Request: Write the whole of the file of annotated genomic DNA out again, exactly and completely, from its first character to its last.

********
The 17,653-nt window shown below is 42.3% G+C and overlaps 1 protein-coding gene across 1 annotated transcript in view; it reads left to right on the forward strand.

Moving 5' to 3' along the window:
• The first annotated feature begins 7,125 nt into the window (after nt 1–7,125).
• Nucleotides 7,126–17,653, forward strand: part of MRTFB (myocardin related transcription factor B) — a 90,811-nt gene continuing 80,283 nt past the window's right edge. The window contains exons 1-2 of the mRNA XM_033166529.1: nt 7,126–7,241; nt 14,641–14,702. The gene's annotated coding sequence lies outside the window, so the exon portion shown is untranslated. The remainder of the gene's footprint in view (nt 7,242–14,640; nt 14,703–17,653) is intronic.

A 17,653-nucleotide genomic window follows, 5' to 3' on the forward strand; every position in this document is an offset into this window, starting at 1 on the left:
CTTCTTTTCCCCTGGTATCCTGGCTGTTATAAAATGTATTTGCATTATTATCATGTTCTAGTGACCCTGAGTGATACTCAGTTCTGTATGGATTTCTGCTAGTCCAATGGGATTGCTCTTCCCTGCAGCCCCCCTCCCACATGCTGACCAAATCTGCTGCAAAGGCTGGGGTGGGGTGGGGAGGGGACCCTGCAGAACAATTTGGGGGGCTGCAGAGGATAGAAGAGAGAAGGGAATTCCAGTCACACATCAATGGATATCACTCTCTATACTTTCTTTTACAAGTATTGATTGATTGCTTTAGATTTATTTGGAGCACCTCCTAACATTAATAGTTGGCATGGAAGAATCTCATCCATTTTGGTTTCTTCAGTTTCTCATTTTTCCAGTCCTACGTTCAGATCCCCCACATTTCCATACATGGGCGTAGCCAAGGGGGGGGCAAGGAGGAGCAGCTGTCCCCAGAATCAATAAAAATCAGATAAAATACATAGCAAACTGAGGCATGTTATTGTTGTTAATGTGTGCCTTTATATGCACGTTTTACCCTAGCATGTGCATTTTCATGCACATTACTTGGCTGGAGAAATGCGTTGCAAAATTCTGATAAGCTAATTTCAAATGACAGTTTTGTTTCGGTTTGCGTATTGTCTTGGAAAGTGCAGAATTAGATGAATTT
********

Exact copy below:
The 17,653-nt window shown below is 42.3% G+C and overlaps 1 protein-coding gene across 1 annotated transcript in view; it reads left to right on the forward strand.

Moving 5' to 3' along the window:
• The first annotated feature begins 7,125 nt into the window (after nt 1–7,125).
• Nucleotides 7,126–17,653, forward strand: part of MRTFB (myocardin related transcription factor B) — a 90,811-nt gene continuing 80,283 nt past the window's right edge. The window contains exons 1-2 of the mRNA XM_033166529.1: nt 7,126–7,241; nt 14,641–14,702. The gene's annotated coding sequence lies outside the window, so the exon portion shown is untranslated. The remainder of the gene's footprint in view (nt 7,242–14,640; nt 14,703–17,653) is intronic.

A 17,653-nucleotide genomic window follows, 5' to 3' on the forward strand; every position in this document is an offset into this window, starting at 1 on the left:
CTTCTTTTCCCCTGGTATCCTGGCTGTTATAAAATGTATTTGCATTATTATCATGTTCTAGTGACCCTGAGTGATACTCAGTTCTGTATGGATTTCTGCTAGTCCAATGGGATTGCTCTTCCCTGCAGCCCCCCTCCCACATGCTGACCAAATCTGCTGCAAAGGCTGGGGTGGGGTGGGGAGGGGACCCTGCAGAACAATTTGGGGGGCTGCAGAGGATAGAAGAGAGAAGGGAATTCCAGTCACACATCAATGGATATCACTCTCTATACTTTCTTTTACAAGTATTGATTGATTGCTTTAGATTTATTTGGAGCACCTCCTAACATTAATAGTTGGCATGGAAGAATCTCATCCATTTTGGTTTCTTCAGTTTCTCATTTTTCCAGTCCTACGTTCAGATCCCCCACATTTCCATACATGGGCGTAGCCAAGGGGGGGGCAAGGAGGAGCAGCTGTCCCCAGAATCAATAAAAATCAGATAAAATACATAGCAAACTGAGGCATGTTATTGTTGTTAATGTGTGCCTTTATATGCACGTTTTACCCTAGCATGTGCATTTTCATGCACATTACTTGGCTGGAGAAATGCGTTGCAAAATTCTGATAAGCTAATTTCAAATGACAGTTTTGTTTCGGTTTGCGTATTGTCTTGGAAAGTGCAGAATTAGATGAATTT